We’re two weeks out from the PX4 Developer Summit 2022. And if you’re looking for 2022 drone events related to the open source side of the drone industry, then there’s no better event than this.
While the PX4 Developer Summit 2022 does center around the PX4 Ecosystem, expect plenty of sessions around all aspects of the drone industry with a focus on the open-source community. Expect to learn from and network with the maintainers, contributors, and critical stakeholders advancing open-source drone technology.
The 2022 edition of the annual flagship conference hosted by the Dronecode Foundation includes a first: this is the first time the show has been held in the U.S. More specifically, the event will take place at the JW Marriott Austin in Austin, Texas on June 23 and 24.
The only other in-person event was held back in 2019 at the Swiss Federal Institute of Technology, and it drew about 200 developers from 20 countries. Then, the past two years of the conference were entirely virtual. Though, the virtual component isn’t going away completely, as you can buy a virtual pass to watch videos of sessions and keynotes. What’s nice about that virtual component, too, is mega cost-savings. Where individual conference passes cost $450, the virtual pass is just $50 (though note its limitations, as you won’t necessarily get entire access, especially for physical-centric sessions like networking events.
Here’s the full pricing breakdown of the PX4 Developer Summit 2022:
What to expect at the PX4 Developer Summit 2022
Among the organizations set to send representatives includes NASA, Auterion, MathWorks, NXP Semiconductors, and UVify. Other open-source technologies on display besides PX4 are set to include MAVLink, QGroundControl, and ROS 2.
Beyond the usual keynotes, seminars and workshops, some unique highlights are set to include a drone light show put on by UVify. There’s also a “Jobs Theater,” as a career fair of sorts. Plus, attendees can tour the Center for Autonomous Robotics on Saturday, June 25. Oh, and you might have a chance to win free Pixhawk hardware — among other swag up for grabs.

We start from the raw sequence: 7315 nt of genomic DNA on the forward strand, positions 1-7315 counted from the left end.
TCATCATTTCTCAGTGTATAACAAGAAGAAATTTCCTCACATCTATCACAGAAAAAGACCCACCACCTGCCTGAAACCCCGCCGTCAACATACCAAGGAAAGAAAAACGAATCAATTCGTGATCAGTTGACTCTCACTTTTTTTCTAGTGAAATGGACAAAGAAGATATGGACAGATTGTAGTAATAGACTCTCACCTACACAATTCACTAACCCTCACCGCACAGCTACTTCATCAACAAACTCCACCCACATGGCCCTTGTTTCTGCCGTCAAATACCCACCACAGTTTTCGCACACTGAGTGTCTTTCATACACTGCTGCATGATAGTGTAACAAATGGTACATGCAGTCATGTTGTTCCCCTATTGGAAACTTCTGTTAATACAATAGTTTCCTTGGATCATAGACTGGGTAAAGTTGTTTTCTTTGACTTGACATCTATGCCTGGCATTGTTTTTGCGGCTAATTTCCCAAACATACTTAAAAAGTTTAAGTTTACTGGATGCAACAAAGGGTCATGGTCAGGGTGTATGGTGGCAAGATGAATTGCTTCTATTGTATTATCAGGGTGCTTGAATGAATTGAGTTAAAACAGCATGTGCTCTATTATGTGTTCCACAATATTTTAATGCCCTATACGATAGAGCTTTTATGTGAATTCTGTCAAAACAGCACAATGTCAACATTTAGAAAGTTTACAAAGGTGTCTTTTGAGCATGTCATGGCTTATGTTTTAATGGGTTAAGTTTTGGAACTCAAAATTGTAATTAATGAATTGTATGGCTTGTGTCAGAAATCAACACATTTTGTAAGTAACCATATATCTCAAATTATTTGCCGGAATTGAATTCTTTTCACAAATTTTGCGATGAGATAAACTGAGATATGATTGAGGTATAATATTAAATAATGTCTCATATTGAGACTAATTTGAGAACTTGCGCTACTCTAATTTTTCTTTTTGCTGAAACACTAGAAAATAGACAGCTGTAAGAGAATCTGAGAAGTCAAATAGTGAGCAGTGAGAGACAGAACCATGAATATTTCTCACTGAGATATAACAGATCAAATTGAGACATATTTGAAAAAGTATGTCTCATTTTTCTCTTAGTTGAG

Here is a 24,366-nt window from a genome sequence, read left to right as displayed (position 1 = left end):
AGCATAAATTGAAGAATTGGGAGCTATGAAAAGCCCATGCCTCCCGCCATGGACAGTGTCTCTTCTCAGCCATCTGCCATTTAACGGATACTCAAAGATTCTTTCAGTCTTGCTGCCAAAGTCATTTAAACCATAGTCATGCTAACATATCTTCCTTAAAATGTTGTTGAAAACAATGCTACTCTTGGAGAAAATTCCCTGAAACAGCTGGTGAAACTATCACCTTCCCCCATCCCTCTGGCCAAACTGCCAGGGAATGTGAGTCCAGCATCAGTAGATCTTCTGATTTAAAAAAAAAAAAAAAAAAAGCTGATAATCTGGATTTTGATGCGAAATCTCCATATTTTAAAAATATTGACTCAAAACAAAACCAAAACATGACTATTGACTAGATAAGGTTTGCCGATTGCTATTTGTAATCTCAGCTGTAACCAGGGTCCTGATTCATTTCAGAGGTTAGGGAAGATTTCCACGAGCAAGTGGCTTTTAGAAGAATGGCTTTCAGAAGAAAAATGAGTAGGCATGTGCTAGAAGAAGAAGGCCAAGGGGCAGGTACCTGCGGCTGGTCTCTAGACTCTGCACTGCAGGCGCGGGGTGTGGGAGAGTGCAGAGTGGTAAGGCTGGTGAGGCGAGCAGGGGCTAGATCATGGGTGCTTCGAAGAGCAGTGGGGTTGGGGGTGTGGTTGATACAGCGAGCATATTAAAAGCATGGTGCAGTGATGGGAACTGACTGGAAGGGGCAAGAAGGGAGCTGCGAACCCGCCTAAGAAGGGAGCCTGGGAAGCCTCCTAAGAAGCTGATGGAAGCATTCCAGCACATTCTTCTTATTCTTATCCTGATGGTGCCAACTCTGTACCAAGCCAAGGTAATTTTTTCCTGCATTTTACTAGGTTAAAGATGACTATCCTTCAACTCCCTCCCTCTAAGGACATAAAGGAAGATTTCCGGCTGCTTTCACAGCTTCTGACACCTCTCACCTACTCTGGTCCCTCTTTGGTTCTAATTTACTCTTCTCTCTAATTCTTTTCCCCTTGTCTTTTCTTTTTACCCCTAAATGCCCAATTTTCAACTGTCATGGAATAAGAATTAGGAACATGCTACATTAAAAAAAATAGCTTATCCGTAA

Some of the top speakers to look out for at the PX4 Developer Summit 2022 include:
- Lorenz Meier, Chief Executive Officer of Auterion (keynote)
- Brian Behlendorf, General Manager, OpenSSF
- Tully Foote, ROS Platform Manager, Open Robotics
- Robert McSwain, Aerospace Engineer, NASA
- Ramón Roche, General Manager, Dronecode Foundation
- Katherine Scott, Developer Advocate, Open Robotics
- Paul Stubbs, Principal Program Manager, Microsoft
PX4 also shared the demographics of last year’s virtual event, which might give you an idea of what crowd to expect at this one:
What is Pixhawk, PX4 and open source?
PX4 is an open source flight control software primarily for drones, but appropriate for other unmanned vehicles as well. And Pixhawk is an advanced autopilot; the Pixhawk 4 was designed and made in a collaboration between the Holybro and the PX4 team.
And what does open source even mean? In short, an open-source drone operates via a a free-use license that’s openly and publicly worked on by developers — and which others can constantly build upon and theoretically improve it. That’s in contrast to a closed-source product typically built by one individual company, which considers its technology and software to be proprietary. Open source projects within the drone world include flight control software, communication protocols and battery management systems.
And these days, most open source drone projects are facilitated through the Dronecode Foundation, which is the team behind this conference and a U.S.-based, vendor-neutral non-profit foundation for open source drone projects. It operates under the Linux Foundation and has received support from big players like Microsoft.
“The open ecosystem is thriving, and adopters are reaping the benefits of open collaboration by embracing standards they can use to interface with each other,” said Ramón Roche, one of the conference speakers and General Manager of the Dronecode Foundation.
In fact, drone brands leveraging open-source tech account now for 16% of all commercial drones out there (and they account for 60% of all non-DJI drones), according to a report from commercial drone research group Drone Analyst on the rise of open source drones. Among the most notable companies contributing to the open source drone community include consulting firm Drone Solutions, AirMap, which works on a number of projects including Remote ID and UTM; and drone delivery company Volansi. There’s also Auterion, the largest open-source drone software platform in the world
“Open source is way more than software, and companies are beginning to notice the many benefits of open collaboration,” Roche said.